The ceremony was also attended by the large delegation (45 persons) from the Federal Republic of Austria headed by the Ambassador of the Republic of Austria, representatives of the Länder Burgenland and Styria and the chairman of the Cultural Association of Austrian Roma. In total, the ceremony was attended by over 300 people, Roma and non-Roma with Polish and Austrian nationality, including older people who remember the Holocaust.
At the beginning of the ceremony spoke the president of Polish Roma Union Roman Chojnacki, Member of the Joint Commission of Government and National and Ethnic Minorities.
„We are gathered today in this heart-catching place to mention murdered Roma and Sinti. We meet here to commemorate the tragic history written by the pain and suffering of many innocent lives.
This is where, during World War II, were killed more than 4,300 Roma and Sinti. Here, in one of many such places - death machine of dehumanized, murderous German plan has led to gassing people loaded into the cars - gas chambers. Terror of the past is appearing right now in front of our eyes like a living.
Pope Francis visiting our country talked so clearly of having the memory of good and bad things. Yes! We must remember what was wron, to take care of what is beautiful and human. To not let evil happen again.
The place where we are gathered today is a commitment for all of us. Let this be a commitment to remember and to give testimonials of the Holocaust/Poraimos. Let us dare to speak today about the tragedy from the past. Do not let the world forget about those who died in the name of the terrible German ideology.
The experience from over 70 years should be a warning to all people in Poland, Europe and in the world that we never were indifferent to all crimes and persecution of people because of their national, ethnic or religious belongingness. However, remembering the "wrong time” is no longer enough. We are committed to take care of the sense of community. This is important especially today - here and now - when the world is raging wars again, when terrorist acts kill innocent people, while others are forced to flee their country fearing for the safety of themselves and their loved ones.
Do not let the tragic history from years make a full circle. Let us not divide people into better and worse ones. Let us seek a good memory in the community-building achievements - building the "us" - as people, mutual understanding and community-oriented humanistic thinking - to other people and humanity.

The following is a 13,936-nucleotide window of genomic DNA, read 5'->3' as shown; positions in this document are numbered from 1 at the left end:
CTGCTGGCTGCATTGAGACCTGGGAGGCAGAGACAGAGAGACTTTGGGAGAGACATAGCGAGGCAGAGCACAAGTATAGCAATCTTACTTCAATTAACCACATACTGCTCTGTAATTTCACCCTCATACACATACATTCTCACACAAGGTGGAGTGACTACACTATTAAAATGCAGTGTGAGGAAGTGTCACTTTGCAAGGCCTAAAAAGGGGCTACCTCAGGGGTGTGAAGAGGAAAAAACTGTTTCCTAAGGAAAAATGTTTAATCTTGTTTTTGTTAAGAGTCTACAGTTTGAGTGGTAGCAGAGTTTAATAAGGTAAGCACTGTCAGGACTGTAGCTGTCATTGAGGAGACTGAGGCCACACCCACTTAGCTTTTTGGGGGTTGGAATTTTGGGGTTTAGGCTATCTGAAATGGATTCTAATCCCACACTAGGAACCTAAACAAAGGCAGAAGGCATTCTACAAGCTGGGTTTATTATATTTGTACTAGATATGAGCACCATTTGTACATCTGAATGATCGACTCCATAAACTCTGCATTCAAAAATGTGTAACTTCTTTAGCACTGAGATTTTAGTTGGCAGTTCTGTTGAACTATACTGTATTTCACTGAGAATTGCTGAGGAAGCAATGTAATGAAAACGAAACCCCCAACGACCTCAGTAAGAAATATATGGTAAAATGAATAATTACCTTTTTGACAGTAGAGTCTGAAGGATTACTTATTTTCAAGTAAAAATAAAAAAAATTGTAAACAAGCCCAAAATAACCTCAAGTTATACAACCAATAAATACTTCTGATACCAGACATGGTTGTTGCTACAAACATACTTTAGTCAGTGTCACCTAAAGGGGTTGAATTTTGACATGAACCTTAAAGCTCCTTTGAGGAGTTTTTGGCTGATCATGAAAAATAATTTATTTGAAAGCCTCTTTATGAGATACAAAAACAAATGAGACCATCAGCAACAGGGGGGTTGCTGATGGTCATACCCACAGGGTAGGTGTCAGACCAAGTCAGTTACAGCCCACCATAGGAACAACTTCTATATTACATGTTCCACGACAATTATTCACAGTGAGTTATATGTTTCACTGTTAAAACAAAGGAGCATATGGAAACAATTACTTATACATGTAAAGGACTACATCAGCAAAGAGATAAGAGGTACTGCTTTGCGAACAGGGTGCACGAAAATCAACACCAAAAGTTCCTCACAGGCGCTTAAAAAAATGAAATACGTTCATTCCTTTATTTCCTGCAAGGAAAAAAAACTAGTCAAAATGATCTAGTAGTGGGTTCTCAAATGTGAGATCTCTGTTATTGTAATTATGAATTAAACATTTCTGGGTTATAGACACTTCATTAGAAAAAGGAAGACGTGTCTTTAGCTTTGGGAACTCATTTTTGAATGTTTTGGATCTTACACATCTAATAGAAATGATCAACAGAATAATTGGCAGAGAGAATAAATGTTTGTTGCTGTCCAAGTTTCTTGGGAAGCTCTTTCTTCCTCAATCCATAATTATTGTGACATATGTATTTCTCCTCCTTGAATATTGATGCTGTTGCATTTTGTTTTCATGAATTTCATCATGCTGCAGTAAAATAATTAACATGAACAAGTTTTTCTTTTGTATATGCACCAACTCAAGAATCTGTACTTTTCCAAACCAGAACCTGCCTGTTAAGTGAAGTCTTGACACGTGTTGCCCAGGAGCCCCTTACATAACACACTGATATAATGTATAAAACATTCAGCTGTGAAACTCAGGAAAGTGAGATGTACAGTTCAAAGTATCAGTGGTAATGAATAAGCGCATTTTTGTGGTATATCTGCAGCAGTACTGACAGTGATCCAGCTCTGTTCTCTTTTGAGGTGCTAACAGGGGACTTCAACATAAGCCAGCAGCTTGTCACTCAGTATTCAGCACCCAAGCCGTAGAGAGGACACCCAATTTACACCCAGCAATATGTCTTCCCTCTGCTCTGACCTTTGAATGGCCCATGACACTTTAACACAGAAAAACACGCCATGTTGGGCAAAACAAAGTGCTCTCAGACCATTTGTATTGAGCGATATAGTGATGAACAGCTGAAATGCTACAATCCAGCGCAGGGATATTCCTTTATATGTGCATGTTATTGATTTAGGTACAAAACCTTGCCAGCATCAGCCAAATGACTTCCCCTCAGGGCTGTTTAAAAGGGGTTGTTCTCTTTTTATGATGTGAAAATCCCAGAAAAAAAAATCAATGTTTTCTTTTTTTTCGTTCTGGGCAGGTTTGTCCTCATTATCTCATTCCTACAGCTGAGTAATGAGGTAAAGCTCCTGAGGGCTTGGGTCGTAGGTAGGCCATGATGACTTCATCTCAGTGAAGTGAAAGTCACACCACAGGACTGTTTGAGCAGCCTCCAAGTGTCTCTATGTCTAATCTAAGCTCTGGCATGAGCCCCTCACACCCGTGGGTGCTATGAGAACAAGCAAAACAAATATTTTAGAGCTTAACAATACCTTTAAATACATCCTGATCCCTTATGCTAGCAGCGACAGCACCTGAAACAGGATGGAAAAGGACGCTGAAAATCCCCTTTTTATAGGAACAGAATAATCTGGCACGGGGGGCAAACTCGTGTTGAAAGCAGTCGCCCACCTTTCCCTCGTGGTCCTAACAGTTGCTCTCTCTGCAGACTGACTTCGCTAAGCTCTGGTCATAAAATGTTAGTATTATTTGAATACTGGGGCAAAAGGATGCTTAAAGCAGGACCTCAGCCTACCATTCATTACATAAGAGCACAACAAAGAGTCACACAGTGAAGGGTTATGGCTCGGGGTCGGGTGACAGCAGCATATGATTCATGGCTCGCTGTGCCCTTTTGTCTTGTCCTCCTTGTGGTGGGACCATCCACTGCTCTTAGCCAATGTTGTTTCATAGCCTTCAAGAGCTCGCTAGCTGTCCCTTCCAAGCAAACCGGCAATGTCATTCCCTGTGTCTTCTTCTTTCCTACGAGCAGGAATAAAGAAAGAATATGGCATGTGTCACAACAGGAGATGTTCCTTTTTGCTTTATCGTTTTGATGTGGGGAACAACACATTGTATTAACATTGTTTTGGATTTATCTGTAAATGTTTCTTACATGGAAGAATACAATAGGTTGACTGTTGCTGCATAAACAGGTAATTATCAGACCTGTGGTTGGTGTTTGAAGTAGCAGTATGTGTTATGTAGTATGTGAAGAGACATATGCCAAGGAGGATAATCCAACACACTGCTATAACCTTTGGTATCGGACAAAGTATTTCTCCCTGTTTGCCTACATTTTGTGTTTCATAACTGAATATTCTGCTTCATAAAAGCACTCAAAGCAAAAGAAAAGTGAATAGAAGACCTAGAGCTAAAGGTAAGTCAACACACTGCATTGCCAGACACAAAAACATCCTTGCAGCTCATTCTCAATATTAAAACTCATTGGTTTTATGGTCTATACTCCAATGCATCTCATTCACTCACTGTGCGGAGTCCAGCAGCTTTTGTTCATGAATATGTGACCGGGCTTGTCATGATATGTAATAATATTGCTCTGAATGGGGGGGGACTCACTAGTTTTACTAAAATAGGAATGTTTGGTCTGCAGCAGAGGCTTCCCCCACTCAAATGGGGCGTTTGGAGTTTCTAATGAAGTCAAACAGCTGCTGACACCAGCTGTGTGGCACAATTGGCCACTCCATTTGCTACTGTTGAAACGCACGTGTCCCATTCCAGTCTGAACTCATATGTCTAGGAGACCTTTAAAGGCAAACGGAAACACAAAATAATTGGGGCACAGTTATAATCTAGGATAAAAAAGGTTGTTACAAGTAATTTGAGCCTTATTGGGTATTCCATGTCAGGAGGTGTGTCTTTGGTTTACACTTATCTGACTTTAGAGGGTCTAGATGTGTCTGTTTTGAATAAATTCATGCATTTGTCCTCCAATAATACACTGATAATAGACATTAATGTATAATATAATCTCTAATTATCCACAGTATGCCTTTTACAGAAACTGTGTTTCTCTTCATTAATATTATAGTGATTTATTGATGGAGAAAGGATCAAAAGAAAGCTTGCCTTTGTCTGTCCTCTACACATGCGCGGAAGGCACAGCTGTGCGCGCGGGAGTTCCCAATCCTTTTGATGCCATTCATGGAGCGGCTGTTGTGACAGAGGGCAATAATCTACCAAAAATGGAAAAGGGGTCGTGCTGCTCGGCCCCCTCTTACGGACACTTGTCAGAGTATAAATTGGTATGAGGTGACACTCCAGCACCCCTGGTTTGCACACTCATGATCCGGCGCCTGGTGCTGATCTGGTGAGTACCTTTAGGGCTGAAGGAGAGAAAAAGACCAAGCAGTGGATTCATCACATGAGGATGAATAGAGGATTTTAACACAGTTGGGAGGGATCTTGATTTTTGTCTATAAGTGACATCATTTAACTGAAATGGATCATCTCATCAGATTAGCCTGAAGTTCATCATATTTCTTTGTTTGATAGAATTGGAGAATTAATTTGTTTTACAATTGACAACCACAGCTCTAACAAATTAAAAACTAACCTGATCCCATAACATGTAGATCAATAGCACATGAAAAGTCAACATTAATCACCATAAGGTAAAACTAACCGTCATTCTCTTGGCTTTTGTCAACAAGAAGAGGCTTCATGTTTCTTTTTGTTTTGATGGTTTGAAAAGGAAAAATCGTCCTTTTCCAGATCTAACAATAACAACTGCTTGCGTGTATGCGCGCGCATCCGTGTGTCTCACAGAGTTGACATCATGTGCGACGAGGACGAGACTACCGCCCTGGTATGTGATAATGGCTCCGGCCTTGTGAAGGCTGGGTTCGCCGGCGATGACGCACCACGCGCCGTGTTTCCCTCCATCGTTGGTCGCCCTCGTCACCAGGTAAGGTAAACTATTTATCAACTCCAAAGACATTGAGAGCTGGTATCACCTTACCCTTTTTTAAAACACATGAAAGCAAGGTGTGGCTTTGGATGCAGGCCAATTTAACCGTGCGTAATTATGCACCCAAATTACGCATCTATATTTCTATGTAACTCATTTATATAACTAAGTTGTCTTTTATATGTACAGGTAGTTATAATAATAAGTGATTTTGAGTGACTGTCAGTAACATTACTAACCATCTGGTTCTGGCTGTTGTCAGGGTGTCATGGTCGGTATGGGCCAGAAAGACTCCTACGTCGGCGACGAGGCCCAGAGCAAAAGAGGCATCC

Polish Roma Union based in Szczecinek has chosen as its highest goal commemorating places where Roma were dying in the darkness of war and their death was forgotten. Chelmno on the Ner is another place after Treblinka where stays a monument (due to our efforts and the help of many sympathetic people) commemorating the victims of the extermination. Let us honor their memory and bow our heads and let this monument forever be a testimony that we remember. Let ceremonies, such like this, play the role of "living history lesson" through which we are strong in the memory of the Holocaust, so we can take care of a better tomorrow for all of us " - said in his speech Roman Chojnacki.
After a short concert of Gypsy music performed by Siostry Matkowskie and after many speeches that were delivered by invited guests, the monument to the murdered Sinti and Roma was unveiled and devoted. It was unveiled by Roman Chojnacki and Christian Klippel President of the Cultural Association of Austrian Roma (Roma Kulturverein österreichischer Dokumentations und Informationszentrum). It should be mentioned that the monument was donated by Council of Protection of Struggle and Martyrdom, Kulturverein österreichischer Roma Dokumentations- und Informationszentrum from Vienna and Zukunftsfonds der Republik Österreich Zukunftsfonds der Republik Österreich, Der Nationalfonds der Republik Österreich für Opferdes Nationalsozialismus and of Polish Roma Union based in Szczecinek.